The Year Cya Didn’t Keep Anyone

This has been bouncing around in my head for a bit; I even have the diagramme of the city and what an individual house looks like

In the aftermath, it was called The Year Cya Didn’t Keep Anyone.

She freed the lost boy named after a destroyed city – a boy her grandson had found for her, the way his father had found her Panlong, and the others after Panlong – dropped her grands off at school, and walked out into the wilderness.

People said she’d walked out into the desert to meditate. People said she’d gone nuts. People said she’d finally gone sane.

Gaheris, who knew where she was, said very little.

What she did was none of those things, or perhaps all of them. She walked – and drove, because she was Cya, and she believed in being prepared – until she found a town on a cleanish river, an abandoned town that had fallen to ruin.

And she destroyed it. Brick by brick, she brought the ruins of the town down until there was nothing left but tidy piles of building materials and the old power plant.

And then, in true Cynara fashion, she laid out her plans, blueprints, drawings, maps, and one sketch on the back of a napkin. And she started building.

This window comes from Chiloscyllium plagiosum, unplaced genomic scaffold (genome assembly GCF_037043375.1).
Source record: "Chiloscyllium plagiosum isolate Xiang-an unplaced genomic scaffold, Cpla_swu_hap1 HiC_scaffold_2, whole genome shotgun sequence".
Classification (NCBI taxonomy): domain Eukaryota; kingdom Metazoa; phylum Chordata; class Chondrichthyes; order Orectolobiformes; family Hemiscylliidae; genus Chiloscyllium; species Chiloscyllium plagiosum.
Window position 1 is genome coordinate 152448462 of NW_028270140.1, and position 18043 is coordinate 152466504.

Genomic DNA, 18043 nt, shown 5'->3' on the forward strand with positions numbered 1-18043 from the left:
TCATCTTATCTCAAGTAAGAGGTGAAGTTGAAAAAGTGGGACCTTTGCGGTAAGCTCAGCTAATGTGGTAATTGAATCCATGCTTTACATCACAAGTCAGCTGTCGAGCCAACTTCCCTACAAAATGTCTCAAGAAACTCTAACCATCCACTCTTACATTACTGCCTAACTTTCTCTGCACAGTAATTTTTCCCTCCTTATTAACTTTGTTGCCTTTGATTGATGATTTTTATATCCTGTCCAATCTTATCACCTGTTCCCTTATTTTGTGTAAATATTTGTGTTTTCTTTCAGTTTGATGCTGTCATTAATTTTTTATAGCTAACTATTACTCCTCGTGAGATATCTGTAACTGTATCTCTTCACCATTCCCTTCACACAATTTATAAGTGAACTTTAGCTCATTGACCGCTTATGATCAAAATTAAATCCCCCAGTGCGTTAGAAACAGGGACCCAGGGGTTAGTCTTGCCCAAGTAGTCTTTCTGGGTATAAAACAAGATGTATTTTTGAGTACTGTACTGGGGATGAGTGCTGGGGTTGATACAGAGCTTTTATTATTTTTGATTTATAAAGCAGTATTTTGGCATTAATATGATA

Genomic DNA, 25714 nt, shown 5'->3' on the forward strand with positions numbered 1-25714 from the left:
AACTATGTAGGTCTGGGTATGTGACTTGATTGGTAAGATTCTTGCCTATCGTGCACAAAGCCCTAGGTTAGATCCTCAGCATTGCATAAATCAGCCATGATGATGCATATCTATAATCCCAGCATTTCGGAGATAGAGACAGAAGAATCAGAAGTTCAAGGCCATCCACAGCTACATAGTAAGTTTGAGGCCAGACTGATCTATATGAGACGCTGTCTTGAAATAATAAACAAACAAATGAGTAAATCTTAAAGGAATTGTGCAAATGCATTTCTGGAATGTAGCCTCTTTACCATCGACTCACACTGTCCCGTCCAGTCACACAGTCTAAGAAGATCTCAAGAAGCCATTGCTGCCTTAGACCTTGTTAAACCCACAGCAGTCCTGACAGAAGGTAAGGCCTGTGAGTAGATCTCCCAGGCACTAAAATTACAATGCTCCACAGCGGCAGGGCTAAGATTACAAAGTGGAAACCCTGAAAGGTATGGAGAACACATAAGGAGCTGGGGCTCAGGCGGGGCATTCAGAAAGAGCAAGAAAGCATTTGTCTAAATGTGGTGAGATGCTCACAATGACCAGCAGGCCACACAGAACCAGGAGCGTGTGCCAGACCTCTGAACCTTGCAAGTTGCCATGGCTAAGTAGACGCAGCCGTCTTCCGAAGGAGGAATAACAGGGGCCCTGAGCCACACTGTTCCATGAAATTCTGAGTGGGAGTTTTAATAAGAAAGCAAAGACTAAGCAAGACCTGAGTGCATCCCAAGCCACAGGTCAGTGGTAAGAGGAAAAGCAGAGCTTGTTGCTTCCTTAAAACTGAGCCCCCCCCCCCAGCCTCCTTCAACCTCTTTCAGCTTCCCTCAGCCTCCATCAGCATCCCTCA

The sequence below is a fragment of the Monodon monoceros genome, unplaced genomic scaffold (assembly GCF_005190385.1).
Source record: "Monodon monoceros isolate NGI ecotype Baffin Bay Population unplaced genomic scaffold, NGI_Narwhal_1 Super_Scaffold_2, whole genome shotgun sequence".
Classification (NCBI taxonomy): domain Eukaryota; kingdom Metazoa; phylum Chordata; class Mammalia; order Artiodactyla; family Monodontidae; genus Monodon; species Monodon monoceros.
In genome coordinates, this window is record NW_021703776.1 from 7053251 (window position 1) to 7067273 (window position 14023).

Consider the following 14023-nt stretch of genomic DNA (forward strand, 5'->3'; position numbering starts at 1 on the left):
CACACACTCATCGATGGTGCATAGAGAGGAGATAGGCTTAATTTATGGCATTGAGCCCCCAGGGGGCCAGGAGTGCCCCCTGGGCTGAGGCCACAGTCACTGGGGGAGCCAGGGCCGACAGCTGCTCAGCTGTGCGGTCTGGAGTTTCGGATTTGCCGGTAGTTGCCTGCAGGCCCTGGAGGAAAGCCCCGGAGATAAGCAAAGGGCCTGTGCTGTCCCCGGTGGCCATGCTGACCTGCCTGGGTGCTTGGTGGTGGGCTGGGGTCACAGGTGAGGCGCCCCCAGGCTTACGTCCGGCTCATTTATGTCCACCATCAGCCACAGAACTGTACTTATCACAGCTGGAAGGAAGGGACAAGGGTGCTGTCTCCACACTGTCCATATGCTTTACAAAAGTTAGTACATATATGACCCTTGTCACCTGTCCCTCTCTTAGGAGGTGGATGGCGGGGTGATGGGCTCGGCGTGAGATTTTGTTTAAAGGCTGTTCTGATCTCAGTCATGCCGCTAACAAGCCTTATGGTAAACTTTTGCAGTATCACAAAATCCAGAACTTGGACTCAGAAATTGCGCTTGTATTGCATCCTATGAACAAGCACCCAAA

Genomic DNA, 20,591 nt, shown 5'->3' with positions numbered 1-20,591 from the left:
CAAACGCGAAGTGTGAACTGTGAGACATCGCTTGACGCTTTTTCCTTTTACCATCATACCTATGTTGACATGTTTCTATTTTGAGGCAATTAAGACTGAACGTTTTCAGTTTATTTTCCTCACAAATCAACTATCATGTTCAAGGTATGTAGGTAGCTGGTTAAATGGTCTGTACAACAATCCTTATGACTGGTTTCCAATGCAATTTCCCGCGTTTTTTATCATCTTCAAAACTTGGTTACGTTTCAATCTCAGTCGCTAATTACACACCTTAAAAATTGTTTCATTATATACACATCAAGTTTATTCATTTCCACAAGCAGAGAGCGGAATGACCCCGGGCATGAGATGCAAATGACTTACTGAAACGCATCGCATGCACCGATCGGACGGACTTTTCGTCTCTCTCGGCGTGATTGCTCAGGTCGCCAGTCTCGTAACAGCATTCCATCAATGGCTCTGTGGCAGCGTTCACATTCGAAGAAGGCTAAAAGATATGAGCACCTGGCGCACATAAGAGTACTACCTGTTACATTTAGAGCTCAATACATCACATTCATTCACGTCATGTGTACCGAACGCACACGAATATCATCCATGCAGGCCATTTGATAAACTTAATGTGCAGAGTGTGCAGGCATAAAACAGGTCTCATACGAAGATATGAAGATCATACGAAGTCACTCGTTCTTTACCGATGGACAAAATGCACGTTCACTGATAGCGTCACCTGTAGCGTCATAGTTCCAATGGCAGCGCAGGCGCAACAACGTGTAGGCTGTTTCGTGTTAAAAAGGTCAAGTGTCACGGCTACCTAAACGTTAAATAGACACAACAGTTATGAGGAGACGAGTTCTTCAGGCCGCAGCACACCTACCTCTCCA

One by one the buildings came out of the ground. One by one, they took shape, adobe buildings, brick buildings, square and tall and sturdy. One by one the walls came up, three linked circles, surrounded by a double ring of taller walls. And, in the very center, a Citadel grew.


“We’re worried about our grandmother” was not something Luke was really equipped to deal with, but when the grandmother in question was Cynara Red Doomsday, he had to admit there was reason for him to be involved. If Cya had finally gone off the edge…

Assume nothing. He flew out in the direction he was pointed, out past ruined cities, out past the markers she had caved into the stone. “Land now,” one helpfully warned. He kept going.

The city, from the air, looked beautiful. It looked like a model, actually, all white adobe and even whiter marble against the red of the ground, the green of the trees, the blue of the river. And it looked secure – at least from the ground. The gates were thick enough that it must take a Working to open them.

And there, on the wall, Cynara was watching him. She looked dirty, covered from head to toe in dust. She looked sunburnt, her trademark red hair bleached from the sun and coated in the same dirt. and she was smiling.

“She’s building a city,” he informed her grandsons. “She’ll be fine.”

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